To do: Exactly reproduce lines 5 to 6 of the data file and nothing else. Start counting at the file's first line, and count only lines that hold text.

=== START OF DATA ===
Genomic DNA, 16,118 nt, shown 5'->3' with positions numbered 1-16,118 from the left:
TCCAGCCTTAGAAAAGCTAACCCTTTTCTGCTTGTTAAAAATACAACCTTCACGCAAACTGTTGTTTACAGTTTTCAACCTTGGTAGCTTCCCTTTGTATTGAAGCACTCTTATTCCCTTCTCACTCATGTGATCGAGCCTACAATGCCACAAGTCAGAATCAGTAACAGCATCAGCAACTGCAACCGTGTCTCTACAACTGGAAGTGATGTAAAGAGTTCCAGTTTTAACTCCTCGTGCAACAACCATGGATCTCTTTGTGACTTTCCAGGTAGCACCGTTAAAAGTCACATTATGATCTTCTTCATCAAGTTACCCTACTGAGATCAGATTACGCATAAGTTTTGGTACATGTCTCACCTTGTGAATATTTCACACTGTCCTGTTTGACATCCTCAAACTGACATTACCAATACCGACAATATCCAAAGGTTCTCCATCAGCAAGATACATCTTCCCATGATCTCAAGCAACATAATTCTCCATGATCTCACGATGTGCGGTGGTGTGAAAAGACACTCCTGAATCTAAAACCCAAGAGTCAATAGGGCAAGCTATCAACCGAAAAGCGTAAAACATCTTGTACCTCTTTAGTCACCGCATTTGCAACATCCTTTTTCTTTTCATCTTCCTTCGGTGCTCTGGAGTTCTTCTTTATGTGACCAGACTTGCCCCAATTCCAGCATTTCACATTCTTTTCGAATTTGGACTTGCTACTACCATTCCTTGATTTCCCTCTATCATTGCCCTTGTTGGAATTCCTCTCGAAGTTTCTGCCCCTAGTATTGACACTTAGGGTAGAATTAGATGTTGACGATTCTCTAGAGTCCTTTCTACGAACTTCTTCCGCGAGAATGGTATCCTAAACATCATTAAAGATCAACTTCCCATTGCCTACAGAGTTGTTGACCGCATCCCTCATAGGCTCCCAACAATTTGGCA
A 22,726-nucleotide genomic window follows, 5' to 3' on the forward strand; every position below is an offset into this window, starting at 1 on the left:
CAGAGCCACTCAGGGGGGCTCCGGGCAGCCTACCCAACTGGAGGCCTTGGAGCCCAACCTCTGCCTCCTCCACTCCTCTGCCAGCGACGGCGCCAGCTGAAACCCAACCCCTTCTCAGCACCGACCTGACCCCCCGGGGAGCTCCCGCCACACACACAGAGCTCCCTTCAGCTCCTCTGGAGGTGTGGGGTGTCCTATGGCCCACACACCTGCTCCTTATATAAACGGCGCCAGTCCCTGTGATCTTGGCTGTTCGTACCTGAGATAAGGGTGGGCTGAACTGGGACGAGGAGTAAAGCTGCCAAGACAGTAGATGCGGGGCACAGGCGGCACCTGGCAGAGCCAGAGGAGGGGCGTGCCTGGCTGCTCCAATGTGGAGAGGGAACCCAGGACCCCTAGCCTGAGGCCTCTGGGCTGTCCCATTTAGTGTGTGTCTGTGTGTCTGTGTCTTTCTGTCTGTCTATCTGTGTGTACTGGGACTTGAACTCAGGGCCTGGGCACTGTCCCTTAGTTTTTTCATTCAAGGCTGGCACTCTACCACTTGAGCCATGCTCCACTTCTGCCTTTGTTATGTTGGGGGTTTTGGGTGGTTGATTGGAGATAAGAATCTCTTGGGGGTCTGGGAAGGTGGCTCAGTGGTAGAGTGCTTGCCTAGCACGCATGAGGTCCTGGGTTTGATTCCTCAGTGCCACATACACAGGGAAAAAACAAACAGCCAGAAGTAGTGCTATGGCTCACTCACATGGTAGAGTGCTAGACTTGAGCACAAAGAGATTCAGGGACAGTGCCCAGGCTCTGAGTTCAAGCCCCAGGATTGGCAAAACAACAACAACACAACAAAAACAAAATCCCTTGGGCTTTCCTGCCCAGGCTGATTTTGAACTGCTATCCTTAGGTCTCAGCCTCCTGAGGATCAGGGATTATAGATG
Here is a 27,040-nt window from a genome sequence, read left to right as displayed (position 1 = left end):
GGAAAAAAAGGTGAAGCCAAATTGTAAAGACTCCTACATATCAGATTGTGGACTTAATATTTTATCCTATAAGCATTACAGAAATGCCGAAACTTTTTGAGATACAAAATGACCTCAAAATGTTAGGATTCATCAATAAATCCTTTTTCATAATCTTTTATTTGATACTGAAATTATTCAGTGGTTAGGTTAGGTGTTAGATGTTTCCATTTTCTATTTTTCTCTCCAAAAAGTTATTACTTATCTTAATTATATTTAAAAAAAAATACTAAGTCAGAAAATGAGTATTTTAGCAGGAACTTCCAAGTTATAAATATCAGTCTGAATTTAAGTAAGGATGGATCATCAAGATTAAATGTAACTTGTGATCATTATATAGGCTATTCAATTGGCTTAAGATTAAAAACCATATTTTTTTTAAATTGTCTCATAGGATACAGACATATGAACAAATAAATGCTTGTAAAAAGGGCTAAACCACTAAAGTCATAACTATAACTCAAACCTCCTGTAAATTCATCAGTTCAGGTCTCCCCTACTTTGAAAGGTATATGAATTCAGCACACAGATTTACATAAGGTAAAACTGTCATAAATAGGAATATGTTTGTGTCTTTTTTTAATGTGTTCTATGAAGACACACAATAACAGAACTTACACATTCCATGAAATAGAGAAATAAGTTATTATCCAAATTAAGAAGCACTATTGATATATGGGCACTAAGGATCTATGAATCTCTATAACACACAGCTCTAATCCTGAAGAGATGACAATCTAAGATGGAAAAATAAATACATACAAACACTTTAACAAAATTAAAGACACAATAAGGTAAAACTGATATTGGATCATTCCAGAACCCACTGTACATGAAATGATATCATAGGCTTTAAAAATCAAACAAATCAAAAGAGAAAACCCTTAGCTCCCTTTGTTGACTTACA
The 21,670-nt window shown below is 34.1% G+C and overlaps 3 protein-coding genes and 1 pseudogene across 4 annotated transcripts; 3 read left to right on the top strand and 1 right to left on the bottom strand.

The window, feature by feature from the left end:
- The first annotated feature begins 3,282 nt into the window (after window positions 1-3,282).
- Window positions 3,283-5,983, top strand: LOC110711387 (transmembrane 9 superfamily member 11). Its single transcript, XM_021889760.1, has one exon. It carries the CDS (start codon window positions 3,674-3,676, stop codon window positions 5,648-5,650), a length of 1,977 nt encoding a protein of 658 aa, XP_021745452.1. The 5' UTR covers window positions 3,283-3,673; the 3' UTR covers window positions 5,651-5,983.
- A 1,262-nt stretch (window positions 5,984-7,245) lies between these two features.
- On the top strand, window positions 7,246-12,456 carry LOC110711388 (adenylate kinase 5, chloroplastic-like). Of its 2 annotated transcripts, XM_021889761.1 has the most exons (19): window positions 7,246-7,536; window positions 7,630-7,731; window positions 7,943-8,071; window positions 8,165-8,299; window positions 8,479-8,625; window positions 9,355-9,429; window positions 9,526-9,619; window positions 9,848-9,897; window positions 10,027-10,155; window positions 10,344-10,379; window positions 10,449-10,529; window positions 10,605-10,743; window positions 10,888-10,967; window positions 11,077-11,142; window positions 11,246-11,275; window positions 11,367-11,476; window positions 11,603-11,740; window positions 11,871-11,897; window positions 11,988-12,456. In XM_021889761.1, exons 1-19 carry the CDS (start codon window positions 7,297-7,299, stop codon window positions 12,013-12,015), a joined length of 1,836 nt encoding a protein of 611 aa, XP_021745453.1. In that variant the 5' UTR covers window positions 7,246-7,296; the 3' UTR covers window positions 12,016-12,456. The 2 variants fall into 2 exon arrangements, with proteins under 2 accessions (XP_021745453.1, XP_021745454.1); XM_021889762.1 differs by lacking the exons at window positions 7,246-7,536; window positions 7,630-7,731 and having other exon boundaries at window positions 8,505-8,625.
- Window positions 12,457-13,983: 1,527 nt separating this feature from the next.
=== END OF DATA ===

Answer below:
Here is a 27,040-nt window from a genome sequence, read left to right as displayed (position 1 = left end):
GGAAAAAAAGGTGAAGCCAAATTGTAAAGACTCCTACATATCAGATTGTGGACTTAATATTTTATCCTATAAGCATTACAGAAATGCCGAAACTTTTTGAGATACAAAATGACCTCAAAATGTTAGGATTCATCAATAAATCCTTTTTCATAATCTTTTATTTGATACTGAAATTATTCAGTGGTTAGGTTAGGTGTTAGATGTTTCCATTTTCTATTTTTCTCTCCAAAAAGTTATTACTTATCTTAATTATATTTAAAAAAAAATACTAAGTCAGAAAATGAGTATTTTAGCAGGAACTTCCAAGTTATAAATATCAGTCTGAATTTAAGTAAGGATGGATCATCAAGATTAAATGTAACTTGTGATCATTATATAGGCTATTCAATTGGCTTAAGATTAAAAACCATATTTTTTTTAAATTGTCTCATAGGATACAGACATATGAACAAATAAATGCTTGTAAAAAGGGCTAAACCACTAAAGTCATAACTATAACTCAAACCTCCTGTAAATTCATCAGTTCAGGTCTCCCCTACTTTGAAAGGTATATGAATTCAGCACACAGATTTACATAAGGTAAAACTGTCATAAATAGGAATATGTTTGTGTCTTTTTTTAATGTGTTCTATGAAGACACACAATAACAGAACTTACACATTCCATGAAATAGAGAAATAAGTTATTATCCAAATTAAGAAGCACTATTGATATATGGGCACTAAGGATCTATGAATCTCTATAACACACAGCTCTAATCCTGAAGAGATGACAATCTAAGATGGAAAAATAAATACATACAAACACTTTAACAAAATTAAAGACACAATAAGGTAAAACTGATATTGGATCATTCCAGAACCCACTGTACATGAAATGATATCATAGGCTTTAAAAATCAAACAAATCAAAAGAGAAAACCCTTAGCTCCCTTTGTTGACTTACA